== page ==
Ivet Bahar

Computational Biology’s Bahar elected to National Academy of Sciences

Ivet Bahar, professor and the founding of the Department of Computational and Systems Biology, in the Pitt School of Medicine, has been elected to the National Academy of Sciences.

Bahar was selected “in honor of outstanding contributions to computational biology.” She is co-founder of the Ph.D. program in Computational Biology, jointly offered by Pitt and Carnegie Mellon University. She is a pioneer in structural and computational biology, having developed widely used elastic network models for protein dynamics. 

The National Academy of Sciences is a private, nonprofit society of distinguished scholars established in 1863, which aims to provide independent, objective advice to the nation on matters related to science and technology. This year’s election of 120 members and 26 international members brings the total number of active academy members to 2,403. 

Read more about Bahar here.

Sara Kuebbing in a black top

Sara Kuebbing named Ecological Society of America early career fellow

Sara Kuebbing, an assistant professor in the Department of Biological Science in the Dietrich School of Arts and Sciences, has been named a 2020 early career fellow of the Ecological Society of America. Kuebbing was chosen for her research on the impacts of invasive plant species on terrestrial plant communities and ecosystems and her efforts to apply research to management of invaded systems. The five-year program will support fellows’ competitiveness and advancement to leadership positions.

Sarah Grafton to chair Restorative Dentistry

Sarah E. Grafton has been named chair of Restorative Dentistry and Comprehensive Care at the Pitt School of Dental Medicine.

Grafton completed her doctoral degree in Dental Medicine at Pitt in 2000 and a post-graduate general practice residency at the Veterans Administration Medical Center in Pittsburgh. Since 2014, she has been an assistant professor at the University and has most recently served as vice chair for clinical efficiency within the Department of Restorative Dentistry and Comprehensive Care.

Her scholarly interests include behavioral health and community-based dentistry, dental treatment for those with substance abuse disorders, and clinical efficiency with quality assurance in dental education.

Alicia Koontz in a green shirt

Alicia Koontz inducted into American Institute for Medical and Biological Engineering

University of Pittsburgh researcher Alicia Koontz has been inducted into the American Institute for Medical and Biological Engineering.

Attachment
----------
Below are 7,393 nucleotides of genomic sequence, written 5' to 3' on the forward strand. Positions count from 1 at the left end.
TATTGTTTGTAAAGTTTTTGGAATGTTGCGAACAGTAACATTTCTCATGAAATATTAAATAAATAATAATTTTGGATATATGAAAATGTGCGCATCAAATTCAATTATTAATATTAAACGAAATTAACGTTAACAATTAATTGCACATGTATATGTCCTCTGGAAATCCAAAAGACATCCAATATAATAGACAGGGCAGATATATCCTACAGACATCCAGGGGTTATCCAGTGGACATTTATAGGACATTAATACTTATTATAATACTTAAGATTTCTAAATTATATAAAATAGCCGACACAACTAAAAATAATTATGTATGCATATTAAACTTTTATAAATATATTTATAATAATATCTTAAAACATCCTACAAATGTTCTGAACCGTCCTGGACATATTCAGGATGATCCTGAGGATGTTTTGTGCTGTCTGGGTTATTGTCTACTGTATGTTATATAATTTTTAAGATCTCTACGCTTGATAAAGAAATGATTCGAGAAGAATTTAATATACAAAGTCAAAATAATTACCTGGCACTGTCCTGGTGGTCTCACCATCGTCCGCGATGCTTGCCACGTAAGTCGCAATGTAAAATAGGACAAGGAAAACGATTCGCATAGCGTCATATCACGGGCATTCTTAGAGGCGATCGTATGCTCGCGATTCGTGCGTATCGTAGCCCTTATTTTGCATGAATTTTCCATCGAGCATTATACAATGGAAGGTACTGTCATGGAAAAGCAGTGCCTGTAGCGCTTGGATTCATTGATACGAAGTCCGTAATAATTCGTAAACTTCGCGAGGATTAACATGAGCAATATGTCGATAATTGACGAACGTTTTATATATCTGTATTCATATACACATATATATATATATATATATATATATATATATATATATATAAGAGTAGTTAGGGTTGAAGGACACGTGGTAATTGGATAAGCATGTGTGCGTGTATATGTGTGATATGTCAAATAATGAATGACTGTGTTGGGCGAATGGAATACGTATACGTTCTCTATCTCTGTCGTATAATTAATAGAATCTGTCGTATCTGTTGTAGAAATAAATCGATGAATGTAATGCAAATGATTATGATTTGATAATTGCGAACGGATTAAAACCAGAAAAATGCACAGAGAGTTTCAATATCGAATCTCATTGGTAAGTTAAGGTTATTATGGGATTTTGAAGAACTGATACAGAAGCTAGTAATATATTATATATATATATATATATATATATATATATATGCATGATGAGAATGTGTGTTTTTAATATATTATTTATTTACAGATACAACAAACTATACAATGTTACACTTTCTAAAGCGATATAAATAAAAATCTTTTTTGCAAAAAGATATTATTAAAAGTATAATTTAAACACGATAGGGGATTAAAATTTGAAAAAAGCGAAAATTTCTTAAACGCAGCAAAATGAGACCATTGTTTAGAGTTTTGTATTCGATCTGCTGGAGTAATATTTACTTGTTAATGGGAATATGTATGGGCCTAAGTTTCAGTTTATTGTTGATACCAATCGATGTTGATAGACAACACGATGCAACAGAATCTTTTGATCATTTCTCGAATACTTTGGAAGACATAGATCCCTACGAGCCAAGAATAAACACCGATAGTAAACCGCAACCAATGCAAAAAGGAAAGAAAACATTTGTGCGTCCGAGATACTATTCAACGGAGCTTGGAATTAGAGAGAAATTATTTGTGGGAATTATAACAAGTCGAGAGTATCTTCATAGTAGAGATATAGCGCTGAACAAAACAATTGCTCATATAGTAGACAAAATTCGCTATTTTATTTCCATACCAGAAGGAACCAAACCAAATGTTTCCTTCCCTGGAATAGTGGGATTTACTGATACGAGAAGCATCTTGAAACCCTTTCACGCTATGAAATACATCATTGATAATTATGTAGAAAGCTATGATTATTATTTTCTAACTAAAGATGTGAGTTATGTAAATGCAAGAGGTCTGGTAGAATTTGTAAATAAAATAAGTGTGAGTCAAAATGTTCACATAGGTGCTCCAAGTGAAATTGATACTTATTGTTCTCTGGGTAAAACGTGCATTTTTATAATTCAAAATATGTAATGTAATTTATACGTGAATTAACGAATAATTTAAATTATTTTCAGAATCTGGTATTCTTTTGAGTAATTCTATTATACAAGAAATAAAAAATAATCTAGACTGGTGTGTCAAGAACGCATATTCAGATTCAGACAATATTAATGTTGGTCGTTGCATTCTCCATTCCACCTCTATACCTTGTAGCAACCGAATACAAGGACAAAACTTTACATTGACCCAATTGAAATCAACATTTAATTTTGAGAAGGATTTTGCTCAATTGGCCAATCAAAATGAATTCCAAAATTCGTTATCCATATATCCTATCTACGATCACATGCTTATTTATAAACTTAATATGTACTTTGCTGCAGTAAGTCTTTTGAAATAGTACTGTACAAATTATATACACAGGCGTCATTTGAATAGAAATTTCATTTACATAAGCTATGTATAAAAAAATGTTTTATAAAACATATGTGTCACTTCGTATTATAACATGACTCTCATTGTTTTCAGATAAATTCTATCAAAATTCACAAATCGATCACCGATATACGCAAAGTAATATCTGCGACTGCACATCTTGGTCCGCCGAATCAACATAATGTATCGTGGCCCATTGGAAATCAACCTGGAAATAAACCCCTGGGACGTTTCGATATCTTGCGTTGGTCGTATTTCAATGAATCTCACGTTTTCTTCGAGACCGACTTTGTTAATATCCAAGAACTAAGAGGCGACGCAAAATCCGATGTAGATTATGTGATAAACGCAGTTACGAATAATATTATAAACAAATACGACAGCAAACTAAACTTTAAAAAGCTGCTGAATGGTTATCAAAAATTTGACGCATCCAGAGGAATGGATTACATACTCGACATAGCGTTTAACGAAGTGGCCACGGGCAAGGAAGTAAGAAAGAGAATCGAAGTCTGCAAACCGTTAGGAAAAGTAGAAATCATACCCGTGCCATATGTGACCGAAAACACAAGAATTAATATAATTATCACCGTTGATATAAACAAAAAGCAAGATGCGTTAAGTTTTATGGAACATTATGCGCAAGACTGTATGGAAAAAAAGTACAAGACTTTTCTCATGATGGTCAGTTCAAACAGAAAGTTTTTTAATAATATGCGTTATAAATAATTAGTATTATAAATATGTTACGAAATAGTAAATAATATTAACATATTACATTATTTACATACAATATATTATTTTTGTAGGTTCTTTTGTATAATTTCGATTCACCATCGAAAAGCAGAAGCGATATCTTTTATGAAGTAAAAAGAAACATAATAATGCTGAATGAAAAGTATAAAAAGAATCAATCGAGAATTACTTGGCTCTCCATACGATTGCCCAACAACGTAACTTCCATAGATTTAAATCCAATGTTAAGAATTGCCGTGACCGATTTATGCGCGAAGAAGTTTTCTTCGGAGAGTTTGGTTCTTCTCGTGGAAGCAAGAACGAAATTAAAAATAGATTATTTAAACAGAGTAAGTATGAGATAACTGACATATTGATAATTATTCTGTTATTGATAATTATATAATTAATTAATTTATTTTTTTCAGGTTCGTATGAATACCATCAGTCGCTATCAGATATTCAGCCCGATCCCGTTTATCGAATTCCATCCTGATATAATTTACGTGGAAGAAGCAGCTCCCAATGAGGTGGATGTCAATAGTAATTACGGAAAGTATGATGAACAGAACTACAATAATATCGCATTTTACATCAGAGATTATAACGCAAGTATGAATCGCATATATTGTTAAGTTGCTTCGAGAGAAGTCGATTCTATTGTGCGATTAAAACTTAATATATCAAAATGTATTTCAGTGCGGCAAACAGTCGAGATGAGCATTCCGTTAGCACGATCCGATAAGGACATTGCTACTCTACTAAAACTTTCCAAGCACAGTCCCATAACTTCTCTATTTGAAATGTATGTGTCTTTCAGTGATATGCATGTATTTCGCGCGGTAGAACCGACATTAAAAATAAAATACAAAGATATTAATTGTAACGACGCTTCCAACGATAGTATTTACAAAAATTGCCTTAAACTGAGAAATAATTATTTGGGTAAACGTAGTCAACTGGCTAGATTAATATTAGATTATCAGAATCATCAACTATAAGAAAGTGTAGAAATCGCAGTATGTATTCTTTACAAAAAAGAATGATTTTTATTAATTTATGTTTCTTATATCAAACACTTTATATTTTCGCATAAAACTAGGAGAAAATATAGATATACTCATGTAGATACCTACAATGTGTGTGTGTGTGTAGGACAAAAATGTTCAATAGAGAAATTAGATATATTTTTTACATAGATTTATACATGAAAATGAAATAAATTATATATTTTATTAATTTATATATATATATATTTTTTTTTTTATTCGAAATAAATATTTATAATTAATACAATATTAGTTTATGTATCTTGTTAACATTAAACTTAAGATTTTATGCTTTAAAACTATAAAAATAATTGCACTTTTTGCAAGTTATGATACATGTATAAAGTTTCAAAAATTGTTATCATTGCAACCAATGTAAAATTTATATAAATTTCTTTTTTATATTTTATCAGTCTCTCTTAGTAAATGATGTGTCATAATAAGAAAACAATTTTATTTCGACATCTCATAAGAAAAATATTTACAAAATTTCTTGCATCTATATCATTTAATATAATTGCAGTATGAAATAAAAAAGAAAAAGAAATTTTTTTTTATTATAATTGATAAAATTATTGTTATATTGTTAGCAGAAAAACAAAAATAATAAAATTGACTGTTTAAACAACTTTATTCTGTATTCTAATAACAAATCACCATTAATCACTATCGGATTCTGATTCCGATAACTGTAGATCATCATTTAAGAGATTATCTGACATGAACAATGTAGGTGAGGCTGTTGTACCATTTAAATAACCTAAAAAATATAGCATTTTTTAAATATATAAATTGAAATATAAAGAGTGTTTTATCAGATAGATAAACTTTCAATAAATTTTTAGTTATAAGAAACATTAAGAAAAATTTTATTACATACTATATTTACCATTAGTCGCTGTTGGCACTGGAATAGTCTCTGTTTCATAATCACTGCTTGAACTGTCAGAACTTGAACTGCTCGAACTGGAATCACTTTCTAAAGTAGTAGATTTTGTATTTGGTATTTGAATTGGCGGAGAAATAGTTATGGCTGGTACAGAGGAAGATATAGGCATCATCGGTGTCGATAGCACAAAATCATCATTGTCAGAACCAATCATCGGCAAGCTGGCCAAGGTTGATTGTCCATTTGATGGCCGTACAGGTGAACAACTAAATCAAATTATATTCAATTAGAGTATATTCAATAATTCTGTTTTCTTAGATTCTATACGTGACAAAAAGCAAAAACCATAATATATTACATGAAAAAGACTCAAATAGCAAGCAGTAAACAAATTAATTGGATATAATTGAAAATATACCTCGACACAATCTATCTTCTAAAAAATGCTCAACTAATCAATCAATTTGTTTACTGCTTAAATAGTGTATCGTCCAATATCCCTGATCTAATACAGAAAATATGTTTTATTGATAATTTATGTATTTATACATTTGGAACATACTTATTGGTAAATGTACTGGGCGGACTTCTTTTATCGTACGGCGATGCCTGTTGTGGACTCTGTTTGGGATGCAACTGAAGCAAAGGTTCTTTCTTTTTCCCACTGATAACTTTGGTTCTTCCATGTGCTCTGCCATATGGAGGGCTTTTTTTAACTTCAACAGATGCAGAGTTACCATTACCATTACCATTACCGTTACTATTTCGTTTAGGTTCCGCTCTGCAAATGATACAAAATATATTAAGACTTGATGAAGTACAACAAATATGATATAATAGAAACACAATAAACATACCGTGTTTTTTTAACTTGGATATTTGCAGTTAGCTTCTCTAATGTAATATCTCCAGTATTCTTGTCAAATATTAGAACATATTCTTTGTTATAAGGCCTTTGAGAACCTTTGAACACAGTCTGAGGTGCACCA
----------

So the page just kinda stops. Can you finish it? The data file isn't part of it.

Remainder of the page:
Koontz is an associate professor in the Department of Rehabilitation Science and Technology, part of the School of Health and Rehabilitation Sciences, and associate director for research at the Human Engineering Research Laboratories.

Election to the institute’s College of Fellows is among the highest professional distinctions accorded to a medical and biological engineer. The College of Fellows is comprised of the top 2% of medical and biological engineers. College membership honors those who have made outstanding contributions to engineering and medicine research, practice or education and to "the pioneering of new and developing fields of technology, making major advancements in traditional fields of medical and biological engineering, or developing and implementing innovative approaches to bioengineering education." 

A sign for the University of Pittsburgh at Bradford

Joshua Groffman selected for Bradford campus teaching award

Joshua Groffman, assistant professor of music, will receive the University of Pittsburgh at Bradford’s Chairs’ Faculty Teaching Award. Groffman is the director of Pitt-Bradford’s music programs.

Jeff Guterman, associate professor of broadcast communications and chair of the campus's Division of Communication and the Arts, cited Groffman’s creation of a music minor and pep band in 2018 as well as positive teaching reviews and making a point of connecting visiting musicians directly with students in a learning environment.

Groffman is also a prolific composer and active performer. Several performances planned for spring and summer have been postponed, most notably a June pre-premiere workshop of a new opera, “Halcyon.” Groffman now expects that to take place in 2021.